“The doctor will see you now.”
A woman stood in the doorway of the clinic with a clipboard pressed into her hip where the fabric of her white-and-blue sari was wrapped thickest. One end of the simple cotton print was pulled up and over her shoulder to tent the clipboard as though shielding it from the eyes of snoops and scoundrels. She was all business.
“Come this way,” she said and turned.
I scrambled to my feet and followed. She led me down a windowless hall that smelled of cooled concrete. My eyes struggled to adjust. Her black braid hung down the center of her back to the blue band at the waist of sari. It did not swish from side-to-side but remained still because of the weight of her thick hair, because she walked like liquid moved, easing effortlessly into the empty spaces. I wished I could walk like her.
She opened the door to a room bare but for an examination table, a straight back chair, and taped to one wall, a colorful poster of cartoon hands washing vigorously with bubbly soap. A white-coated doctor stood poring over my forms.
“I’ve never been to a woman doctor before,” I blurted out as though astonished by the very idea.
“I promise you,” she said laughing, “I don’t bite.”
Dr. Khanna looked to be about thirty years old. She had a stylish short bob with black bangs and the accent and mannerisms of a British education. She was wearing pants. I’d worn nothing but skirts for two months because I thought they were more culturally sensitive. Also, my only jeans were stolen from the ashram. Someone with small hands and skinny arms had reached through the iron bars of the window to pinch my Levi’s.
The doctor asked if I’d brought a sample and laughed when I pulled the bag from the pocket of my skirt. She handed it to the woman in the sari to take to the lab and the exam began. She asked about my symptoms, nodded, wrote them down in a notebook. She kept several pens in the top pocket of her lab coat like a cartoon nerd. She checked my reflexes, looked in my eyes. She listened to my heart, listened to my lungs, and asked me to stick out my tongue and say, “Ah.” This all struck me as far too mundane for a patient who was clearly crawling with cancer or maybe dying from a rare worm infestation. The examination continued.
“Do you boil your drinking water?”
“Yes," I answered. This was mostly true because I only drank tea.
“Even the water you use to clean your teeth?”
“Yes," I lied because I knew I was supposed to use sterilized water and I had at least given some thought to the notion.
“And to wash fresh fruits and vegetables also?”
“No, ” I admitted, because I could sense her skeptism on my drinking water report. "I peel them."
“OK,” she said scribbling notes. “You are doing your best. The truth is, it is difficult, no matter the precautions taken, to avoid contaminated water. You could be taking a shower when a small amount of water trickles into your mouth.”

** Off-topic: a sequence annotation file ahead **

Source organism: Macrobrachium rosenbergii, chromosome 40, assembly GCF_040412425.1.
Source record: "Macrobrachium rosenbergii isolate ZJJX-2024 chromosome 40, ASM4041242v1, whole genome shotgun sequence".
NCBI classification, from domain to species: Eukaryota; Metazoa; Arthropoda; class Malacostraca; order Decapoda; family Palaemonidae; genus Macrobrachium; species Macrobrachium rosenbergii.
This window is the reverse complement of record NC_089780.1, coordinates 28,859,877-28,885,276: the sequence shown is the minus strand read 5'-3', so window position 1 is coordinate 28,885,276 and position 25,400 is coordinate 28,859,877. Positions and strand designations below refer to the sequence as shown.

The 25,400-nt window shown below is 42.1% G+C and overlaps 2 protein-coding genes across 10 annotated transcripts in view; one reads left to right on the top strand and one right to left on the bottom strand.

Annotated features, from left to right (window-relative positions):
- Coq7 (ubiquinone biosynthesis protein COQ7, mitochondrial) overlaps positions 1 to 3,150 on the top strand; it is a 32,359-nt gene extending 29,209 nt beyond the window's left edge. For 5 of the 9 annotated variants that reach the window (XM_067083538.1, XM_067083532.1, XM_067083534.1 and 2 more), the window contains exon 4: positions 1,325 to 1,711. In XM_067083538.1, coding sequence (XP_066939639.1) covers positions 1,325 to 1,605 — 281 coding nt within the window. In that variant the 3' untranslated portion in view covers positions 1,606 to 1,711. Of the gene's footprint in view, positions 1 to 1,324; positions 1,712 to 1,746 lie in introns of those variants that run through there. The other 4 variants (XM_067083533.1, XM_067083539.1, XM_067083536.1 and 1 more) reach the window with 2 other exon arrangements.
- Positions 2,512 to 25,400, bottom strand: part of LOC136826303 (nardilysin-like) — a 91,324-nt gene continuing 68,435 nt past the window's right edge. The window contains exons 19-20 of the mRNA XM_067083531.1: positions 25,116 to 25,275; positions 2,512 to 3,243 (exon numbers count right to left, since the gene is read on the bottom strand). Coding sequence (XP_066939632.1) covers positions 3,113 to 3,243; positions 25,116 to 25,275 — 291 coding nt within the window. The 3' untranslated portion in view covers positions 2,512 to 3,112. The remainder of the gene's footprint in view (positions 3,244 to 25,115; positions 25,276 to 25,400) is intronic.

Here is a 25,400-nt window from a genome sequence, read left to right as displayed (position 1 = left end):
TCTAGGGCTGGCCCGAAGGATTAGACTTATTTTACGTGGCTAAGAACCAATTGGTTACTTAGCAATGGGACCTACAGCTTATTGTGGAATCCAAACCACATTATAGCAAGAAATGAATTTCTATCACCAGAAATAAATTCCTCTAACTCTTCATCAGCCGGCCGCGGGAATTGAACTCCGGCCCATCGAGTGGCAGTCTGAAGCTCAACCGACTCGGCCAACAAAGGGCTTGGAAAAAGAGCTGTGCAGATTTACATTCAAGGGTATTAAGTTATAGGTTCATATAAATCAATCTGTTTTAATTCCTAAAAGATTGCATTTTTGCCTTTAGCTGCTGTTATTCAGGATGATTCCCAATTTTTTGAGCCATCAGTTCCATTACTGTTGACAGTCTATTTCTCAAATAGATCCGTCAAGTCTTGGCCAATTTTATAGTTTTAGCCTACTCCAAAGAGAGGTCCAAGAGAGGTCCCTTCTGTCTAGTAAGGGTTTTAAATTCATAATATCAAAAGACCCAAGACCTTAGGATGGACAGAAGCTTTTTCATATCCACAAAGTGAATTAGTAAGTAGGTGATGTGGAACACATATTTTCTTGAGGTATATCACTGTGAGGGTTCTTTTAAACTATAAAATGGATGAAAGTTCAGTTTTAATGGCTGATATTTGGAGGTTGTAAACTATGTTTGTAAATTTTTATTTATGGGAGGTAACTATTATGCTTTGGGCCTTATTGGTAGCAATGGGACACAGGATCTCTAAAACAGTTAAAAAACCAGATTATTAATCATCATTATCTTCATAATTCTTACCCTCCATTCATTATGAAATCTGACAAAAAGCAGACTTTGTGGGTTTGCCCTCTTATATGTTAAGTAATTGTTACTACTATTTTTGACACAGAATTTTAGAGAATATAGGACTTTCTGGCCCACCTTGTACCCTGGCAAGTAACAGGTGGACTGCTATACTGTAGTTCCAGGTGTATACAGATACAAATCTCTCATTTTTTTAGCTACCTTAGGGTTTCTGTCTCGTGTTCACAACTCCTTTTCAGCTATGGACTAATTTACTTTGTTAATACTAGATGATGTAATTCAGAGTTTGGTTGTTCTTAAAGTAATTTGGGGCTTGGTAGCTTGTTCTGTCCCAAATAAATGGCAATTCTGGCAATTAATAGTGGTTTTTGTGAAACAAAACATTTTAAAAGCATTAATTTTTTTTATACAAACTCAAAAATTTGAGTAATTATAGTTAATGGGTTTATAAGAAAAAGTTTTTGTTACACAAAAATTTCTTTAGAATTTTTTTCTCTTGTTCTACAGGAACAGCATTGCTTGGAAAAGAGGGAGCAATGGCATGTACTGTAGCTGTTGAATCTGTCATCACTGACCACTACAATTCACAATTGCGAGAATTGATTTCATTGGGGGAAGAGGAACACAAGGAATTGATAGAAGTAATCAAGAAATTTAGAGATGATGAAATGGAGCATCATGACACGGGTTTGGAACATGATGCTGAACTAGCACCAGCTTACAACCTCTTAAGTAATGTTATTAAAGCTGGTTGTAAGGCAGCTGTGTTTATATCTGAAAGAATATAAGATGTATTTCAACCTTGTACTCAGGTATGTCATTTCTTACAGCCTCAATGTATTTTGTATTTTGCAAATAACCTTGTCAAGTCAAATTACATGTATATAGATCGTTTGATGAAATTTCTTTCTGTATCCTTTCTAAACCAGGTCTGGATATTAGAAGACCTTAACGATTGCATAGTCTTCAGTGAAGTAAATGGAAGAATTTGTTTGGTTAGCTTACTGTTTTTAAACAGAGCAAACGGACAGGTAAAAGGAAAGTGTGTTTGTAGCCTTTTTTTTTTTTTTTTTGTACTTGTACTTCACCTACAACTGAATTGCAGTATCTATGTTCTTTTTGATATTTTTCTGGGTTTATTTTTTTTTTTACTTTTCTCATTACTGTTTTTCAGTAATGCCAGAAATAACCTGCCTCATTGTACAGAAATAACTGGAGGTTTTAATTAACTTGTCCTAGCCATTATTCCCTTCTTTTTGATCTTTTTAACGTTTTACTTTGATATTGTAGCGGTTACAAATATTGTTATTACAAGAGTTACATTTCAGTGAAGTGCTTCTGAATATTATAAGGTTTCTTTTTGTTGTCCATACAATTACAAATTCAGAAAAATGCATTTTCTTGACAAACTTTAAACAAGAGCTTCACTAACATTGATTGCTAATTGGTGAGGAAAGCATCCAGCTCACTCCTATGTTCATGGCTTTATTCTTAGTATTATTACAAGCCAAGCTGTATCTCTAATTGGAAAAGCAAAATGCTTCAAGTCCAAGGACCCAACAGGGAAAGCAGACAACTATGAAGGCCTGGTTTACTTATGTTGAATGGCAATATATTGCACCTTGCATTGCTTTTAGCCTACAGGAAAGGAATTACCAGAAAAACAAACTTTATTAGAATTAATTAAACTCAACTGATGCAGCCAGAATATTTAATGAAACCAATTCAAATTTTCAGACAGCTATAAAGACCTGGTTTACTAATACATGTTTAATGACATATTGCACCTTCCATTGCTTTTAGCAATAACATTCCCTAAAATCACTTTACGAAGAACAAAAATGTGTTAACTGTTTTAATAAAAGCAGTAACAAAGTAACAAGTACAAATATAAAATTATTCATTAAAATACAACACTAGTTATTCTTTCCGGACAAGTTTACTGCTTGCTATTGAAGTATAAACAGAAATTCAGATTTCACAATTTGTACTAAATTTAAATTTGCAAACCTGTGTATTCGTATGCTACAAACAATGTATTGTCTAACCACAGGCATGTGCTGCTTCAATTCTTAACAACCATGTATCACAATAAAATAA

“I know,” I say. “That’s why I don’t shower at the ashram. I bathe in the Ganges.”
Doctor Khanna, in a response not taught in any medical school anywhere in the world, practically gagged.
“There is your problem,” she said pointing her pen at me. “The Ganges is absolutely teeming with bacteria, disease and amoeba. Why would you ever go in there?”
“But I thought the Ganges were holy,” I said, hating how I sounded like a kid discovering the truth about Santa.
“For goodness sake,” she said, exasperated. “They throw dead bodies in the Ganges!”
“But they’re cremated.”
“Yes, they are cremated but people cannot always afford enough firewood to do a thorough job of their loved ones. I have seen dead body parts many times floating in the river,” she shuddered. “Why would you go in that water? Why? You have a shower. You are educated. You know better. Why do you young travelers throw aside intellect when you come to India? Why do you embrace the superstitions of our country even as you reject the superstitions of your own traditions?”
In less than one minute, Dr. Khanna has reduced a few thousand of years of theology and eight agonizing years of education at the Assumption of the Blessed Virgin Mary to a black cat crossing my path, a walk under a ladder, a broken mirror of bad luck. Superstitious? Me? I considered myself a skeptic. Even as a first grader under the fearful command of Sister Ramona, I'd silently questioned the old nun’s lesson on unbaptized babies sentenced to an eternity of limbo which I pictured like a perpetual waiting room where one never got to see the doctor. Even at that tender age I thought for myself and decided God couldn't be so petty as to condemn my best friend Karen just because she was born to Lutheran parents. What had happened to me? Where had my reason and logic gone?
There was a knock on the door and the woman in the blue-trimmed white cotton sari returned with the results of my test. Turned out, she was also a lab tech and had looked through the microscope herself and declared the evidence conclusive. The doctor’s suspected diagnosis was confirmed. I had amoebic dysentery. She prescribed ten days of antibiotics. She said it was important to finish the course even if I started to feel better. The doctor looked at me for confirmation that I understood what she was saying.
"You're not going to throw it over your shoulder like spilled salt, are you," the doctor teased "Because that will do you no good."
“Do you have any other questions,” she asked.
I hesitated. Her kind eyes, dark brown and almond-shaped, encouraged confidence. She’d seen a lot of young foreign travelers like me.
“Can I also get tested for . . . ,”
“Leprosy!” she laughed. “Don’t worry about leprosy. You should concern yourself with clean drinking water!"
From OVERLAND memoir @ellowrites #memoir #nonfiction #write IMAGE from @194angellstreet